Research Shows Low-Glycemic Diets Reduce Risk For AMD

Research Shows Low-Glycemic Diets Reduce Risk For AMD

The kind of bread you eat can have a huge effect on your risk for developing age-related macular degeneration (AMD). That's according to a brand new study looking into the effects of high and low-glycemic diets on mice.

This study was conducted at the prestigious Jean Mayer USDA Human Nutrition Research Center on Ageing, which is a part of Tufts University. In addition to studying the effects of these two diets on eye health, researchers believe they've discovered crucial biomarkers for AMD.

59 aged mice were used in this study. 19 of these mice were fed a low-glycemic diet while the other 40 were fed a high-glycemic diet. Carbohydrates made up 45 percent of both groups' overall diet. The starch was 100 percent amylopectin for the mice eating a high-glycemic diet, whereas the low-glycemic group had amylopectin starch at 30 percent with amylose making up the other 70 percent.

This first phase of the test went on for six months. At this point, researchers started giving half of the high-glycemic mice a low-glycemic diet. The results from their study were quite clear: the high-glycemic mice had a much higher risk of developing AMD than the mice on low-glycemic diets.

Perhaps the most important finding from this study came from the mice that switched from a high to a low-glycemic diet. Researchers found that these mice were able to halt the deterioration of their retinae significantly just by switching to whole grain bread. Indeed, the scientists said they couldn't tell the difference between the eyes of mice that were fed low-glycemic diets the whole time and those that switched halfway through the study.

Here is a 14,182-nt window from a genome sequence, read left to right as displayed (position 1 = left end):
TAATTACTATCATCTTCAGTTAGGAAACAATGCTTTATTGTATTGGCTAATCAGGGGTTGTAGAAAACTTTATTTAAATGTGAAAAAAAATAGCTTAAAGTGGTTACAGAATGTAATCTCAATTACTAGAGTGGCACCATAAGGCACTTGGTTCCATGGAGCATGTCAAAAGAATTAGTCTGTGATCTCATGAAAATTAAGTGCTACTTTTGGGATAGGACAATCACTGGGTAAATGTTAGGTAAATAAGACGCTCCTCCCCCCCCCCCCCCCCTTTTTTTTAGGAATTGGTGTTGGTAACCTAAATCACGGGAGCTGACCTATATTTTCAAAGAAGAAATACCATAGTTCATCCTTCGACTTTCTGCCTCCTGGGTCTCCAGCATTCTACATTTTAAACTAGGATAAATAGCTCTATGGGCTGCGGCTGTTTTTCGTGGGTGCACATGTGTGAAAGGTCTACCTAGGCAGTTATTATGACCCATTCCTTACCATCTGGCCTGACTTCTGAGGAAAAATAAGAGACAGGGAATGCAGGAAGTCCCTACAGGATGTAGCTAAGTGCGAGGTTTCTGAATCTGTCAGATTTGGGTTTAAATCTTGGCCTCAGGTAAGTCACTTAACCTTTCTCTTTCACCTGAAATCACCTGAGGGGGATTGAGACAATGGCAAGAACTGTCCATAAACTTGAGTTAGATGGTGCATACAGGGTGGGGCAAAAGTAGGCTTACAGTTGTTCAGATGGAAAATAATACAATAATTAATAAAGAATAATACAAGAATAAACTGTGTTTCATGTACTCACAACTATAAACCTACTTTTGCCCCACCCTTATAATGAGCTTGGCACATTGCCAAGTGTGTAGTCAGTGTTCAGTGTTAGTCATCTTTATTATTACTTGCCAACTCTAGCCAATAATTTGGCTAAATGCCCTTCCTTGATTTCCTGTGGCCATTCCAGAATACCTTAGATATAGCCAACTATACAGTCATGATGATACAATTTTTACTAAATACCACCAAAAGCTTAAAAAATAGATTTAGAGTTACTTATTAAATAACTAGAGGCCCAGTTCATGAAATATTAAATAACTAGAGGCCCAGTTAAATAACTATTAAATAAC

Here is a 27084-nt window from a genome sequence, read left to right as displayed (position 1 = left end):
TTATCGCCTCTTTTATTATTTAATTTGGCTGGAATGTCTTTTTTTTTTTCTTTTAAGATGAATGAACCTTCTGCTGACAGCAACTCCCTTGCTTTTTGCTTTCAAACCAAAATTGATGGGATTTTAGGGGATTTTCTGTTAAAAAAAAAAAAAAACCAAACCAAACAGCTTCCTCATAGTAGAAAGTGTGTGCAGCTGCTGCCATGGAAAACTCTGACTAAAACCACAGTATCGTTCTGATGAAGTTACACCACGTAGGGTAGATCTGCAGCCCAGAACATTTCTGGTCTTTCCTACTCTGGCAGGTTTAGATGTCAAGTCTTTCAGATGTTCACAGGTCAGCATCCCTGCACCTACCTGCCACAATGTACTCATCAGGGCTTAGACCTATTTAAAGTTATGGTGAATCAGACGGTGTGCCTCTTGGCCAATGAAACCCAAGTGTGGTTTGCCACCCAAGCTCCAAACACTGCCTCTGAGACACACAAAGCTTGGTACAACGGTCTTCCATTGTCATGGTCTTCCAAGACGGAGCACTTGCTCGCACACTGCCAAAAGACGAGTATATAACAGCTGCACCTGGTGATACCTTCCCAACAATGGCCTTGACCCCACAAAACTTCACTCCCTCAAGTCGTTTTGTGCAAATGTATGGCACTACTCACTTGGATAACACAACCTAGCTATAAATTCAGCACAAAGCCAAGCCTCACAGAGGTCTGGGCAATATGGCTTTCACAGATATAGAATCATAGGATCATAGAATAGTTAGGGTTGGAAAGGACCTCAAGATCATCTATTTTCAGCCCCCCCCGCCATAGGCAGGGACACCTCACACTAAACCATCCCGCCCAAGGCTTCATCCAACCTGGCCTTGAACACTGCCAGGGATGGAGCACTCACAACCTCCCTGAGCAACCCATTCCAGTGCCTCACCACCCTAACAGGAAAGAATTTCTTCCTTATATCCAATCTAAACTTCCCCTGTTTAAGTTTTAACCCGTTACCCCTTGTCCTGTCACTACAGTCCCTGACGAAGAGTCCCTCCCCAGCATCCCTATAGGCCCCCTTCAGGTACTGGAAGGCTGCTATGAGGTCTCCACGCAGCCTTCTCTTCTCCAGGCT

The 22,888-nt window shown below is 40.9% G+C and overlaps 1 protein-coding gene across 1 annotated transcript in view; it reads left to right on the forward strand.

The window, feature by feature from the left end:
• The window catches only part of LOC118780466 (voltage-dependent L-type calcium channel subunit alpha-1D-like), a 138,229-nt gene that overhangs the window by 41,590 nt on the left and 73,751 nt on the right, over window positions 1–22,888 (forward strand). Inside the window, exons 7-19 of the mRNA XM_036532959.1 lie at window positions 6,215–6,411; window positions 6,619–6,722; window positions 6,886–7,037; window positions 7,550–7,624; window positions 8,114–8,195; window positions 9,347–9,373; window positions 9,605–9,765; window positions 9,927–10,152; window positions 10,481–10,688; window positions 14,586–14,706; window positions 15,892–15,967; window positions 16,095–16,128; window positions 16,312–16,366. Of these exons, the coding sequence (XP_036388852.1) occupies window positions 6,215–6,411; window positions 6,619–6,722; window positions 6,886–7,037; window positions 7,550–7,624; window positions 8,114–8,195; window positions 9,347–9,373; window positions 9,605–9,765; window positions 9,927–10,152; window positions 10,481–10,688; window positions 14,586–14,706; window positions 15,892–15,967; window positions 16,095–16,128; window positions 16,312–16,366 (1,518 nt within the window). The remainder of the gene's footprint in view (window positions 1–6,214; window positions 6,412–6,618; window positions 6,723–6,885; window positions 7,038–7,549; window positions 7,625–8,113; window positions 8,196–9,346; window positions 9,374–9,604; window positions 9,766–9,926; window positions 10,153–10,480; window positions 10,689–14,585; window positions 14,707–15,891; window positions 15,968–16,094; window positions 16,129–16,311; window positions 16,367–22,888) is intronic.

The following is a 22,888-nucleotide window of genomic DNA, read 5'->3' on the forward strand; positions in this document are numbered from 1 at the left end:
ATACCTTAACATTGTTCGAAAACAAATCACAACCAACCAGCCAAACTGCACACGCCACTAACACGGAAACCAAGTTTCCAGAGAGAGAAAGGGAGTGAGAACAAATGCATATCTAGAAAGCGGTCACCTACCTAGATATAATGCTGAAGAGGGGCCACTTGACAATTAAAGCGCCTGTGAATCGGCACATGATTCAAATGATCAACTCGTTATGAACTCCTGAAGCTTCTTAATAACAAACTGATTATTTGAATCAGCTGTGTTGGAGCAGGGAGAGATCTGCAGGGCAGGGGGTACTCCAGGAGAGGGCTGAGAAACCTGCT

Researchers were also able to detect biomarkers related to AMD in this test. All advanced glycation end products (AGEs) were directly related to an increased likelihood of getting AMD. C3-carnitine and serotonin, however, were directly linked to lower risks of developing AMD.

As of today, there are numerous methods doctors can use to test infants for C3-carninite and serotonin levels. The doctors on this study believe testing these two biomarkers can help predict a person's susceptibility to AMD in the future.

Research into AGEs is relatively new and will require more clinical trials. Tufts University professors hope their data will encourage more people to look into AGEs and their relation to AMD.

Anyone can read the full report of this study online in the Proceedings of the National Academy of Sciences of the United States of America. The study was titled "Involvement of a gut–retina axis in protection against dietary glycemia-induced age-related macular degeneration."

« Back to list